Abdul Jakeem Jamadar, 31, pleaded guilty to the charge of travelling to Pakistan in an effort to go to Afghanistan to fight alongside the Taliban . He was arrested on August 29, 2012.
Father Abdul Sattar, who does odd jobs at the Hubli corporation, says he struggled to raise funds to pay the lawyer. “Those who could afford contributed about Rs 5 lakh each, as well as about Rs 1 lakh extra for those who could not pay. Around Rs 10 lakh was raised through collections at mosques,” he says.
“What can I say about their decision to plead guilty? We came to know only after they pleaded guilty. The NIA was probably talking to them,” says Sattar.
The families of Riyaz Ahmed Byahatti, 32, a computer applications graduate; Mohammed Sadiq Lashkar, 33, an electrician; Mehboob Bagalkot, 32, a construction site worker; and Syed Tanzeem Ahmed, 27, a student, could not raise money for the fees.
Mushtaq Ahmed Byahatti, 44, says no one from the family has visited Riyaz in two years. He was arrested on August 30, 2012. Mushtaq is the eldest of the 11 Byahatti siblings, Riyaz the youngest.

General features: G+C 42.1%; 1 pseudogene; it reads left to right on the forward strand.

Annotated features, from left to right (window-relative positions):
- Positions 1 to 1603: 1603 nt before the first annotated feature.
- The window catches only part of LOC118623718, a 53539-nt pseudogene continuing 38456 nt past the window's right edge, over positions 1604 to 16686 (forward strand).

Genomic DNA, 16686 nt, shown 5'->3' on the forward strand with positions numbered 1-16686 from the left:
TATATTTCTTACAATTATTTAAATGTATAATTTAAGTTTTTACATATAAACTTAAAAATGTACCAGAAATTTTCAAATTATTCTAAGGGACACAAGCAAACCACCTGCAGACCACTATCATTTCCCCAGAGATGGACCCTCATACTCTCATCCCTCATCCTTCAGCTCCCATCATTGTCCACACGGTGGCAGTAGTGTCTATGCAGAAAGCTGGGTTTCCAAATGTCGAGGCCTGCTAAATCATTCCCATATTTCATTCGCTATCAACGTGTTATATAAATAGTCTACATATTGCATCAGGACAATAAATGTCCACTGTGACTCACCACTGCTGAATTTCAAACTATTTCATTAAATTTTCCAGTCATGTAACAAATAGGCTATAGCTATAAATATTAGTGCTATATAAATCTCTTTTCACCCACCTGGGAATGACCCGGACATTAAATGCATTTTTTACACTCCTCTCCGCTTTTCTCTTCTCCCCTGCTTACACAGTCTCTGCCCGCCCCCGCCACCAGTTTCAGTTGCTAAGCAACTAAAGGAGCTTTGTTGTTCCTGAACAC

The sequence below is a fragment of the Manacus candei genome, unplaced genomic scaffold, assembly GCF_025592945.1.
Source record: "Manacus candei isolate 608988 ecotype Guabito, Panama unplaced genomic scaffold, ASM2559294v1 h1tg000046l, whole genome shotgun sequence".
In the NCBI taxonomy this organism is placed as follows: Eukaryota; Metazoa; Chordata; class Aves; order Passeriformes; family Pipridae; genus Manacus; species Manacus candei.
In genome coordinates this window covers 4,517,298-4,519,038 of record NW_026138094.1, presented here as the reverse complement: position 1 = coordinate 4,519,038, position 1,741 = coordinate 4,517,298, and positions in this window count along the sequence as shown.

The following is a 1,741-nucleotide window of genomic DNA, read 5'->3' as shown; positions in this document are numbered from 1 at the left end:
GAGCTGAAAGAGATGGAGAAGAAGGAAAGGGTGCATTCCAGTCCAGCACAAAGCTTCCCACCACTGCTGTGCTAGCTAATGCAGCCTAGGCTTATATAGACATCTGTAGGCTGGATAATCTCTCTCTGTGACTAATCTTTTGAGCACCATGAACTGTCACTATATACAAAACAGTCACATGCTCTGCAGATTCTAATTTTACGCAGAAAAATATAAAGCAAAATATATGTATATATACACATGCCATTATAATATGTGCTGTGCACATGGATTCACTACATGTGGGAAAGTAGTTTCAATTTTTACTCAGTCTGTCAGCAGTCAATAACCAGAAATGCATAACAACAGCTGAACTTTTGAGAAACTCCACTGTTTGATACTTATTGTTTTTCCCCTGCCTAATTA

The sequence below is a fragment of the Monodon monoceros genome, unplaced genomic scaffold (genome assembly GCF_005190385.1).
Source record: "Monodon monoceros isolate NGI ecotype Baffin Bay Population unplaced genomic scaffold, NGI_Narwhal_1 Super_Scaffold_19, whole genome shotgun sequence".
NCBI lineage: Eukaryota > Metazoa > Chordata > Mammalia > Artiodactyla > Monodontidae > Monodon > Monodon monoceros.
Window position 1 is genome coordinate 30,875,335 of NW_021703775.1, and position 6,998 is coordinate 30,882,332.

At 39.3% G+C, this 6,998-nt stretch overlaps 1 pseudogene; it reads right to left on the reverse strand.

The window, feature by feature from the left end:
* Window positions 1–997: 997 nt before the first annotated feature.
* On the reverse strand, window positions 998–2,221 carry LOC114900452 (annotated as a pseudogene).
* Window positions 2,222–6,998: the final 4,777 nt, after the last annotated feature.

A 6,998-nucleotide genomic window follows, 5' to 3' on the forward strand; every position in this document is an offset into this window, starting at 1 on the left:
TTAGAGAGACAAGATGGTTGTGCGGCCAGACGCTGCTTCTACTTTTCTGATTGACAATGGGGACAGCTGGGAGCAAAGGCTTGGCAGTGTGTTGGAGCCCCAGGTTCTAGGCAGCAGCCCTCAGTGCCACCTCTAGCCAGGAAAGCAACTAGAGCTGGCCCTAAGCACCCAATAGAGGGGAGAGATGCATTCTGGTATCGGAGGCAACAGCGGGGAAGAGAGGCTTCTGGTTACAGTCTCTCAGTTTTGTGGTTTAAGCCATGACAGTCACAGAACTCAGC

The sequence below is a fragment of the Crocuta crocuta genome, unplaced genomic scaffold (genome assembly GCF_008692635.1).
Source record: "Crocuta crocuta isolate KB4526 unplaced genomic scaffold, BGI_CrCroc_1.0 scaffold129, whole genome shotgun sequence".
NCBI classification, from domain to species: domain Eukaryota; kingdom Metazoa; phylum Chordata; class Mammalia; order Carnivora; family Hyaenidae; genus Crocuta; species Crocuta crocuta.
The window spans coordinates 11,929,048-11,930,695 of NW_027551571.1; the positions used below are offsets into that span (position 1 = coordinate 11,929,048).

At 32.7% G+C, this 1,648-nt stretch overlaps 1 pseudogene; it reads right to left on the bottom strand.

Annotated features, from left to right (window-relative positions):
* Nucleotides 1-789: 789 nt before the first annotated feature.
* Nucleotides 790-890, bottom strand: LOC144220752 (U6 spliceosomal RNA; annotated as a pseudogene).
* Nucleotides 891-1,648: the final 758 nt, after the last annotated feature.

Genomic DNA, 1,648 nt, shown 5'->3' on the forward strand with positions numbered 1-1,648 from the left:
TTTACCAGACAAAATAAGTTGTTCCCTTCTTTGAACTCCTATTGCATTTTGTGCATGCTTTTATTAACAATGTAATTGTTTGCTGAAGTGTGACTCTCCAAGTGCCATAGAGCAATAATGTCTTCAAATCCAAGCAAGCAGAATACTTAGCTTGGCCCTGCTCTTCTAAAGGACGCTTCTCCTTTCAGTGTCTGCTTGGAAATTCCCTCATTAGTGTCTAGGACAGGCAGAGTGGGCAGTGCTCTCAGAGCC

“Two years after my brother was arrested, I suffered a paralytic stroke and have been unable to move out since. Our father is old.”
Riyaz had a bachelor’s degree in computer applications, and the family had high hopes from him when, instead of joining the chilli trade like the rest of his kin, he moved to Bengaluru in search of a job in the IT industry.
Mehboob Bagalkot’s brother Ismail, 45, says after Mehboob’s arrest on August 30, 2012, he had to support the family on his earnings as a daily wager. “The women in the home have also been forced to work,” he adds, talking about his three sisters and Mehboob’s wife. Mehboob had been working at construction sites when he was arrested.
Ismail thinks he understands what made Mehboob plead guilty. “When you have not done anything, it becomes unbearable to be in prison.”
Mehrunnisa recalls she had pushed Wahid to take the Rs 3 lakh bank loan to pursue his MBA degree. Her husband Abdul Munaf had his reservations, as the family had already run up debts building their house. After Wahid was arrested, the bank gave them some time. But Munaf expects them to come knocking on their doors soon.
“I hope Wahid can find a job,” he says.
With input from Sreenivas Janyala, Hyderabad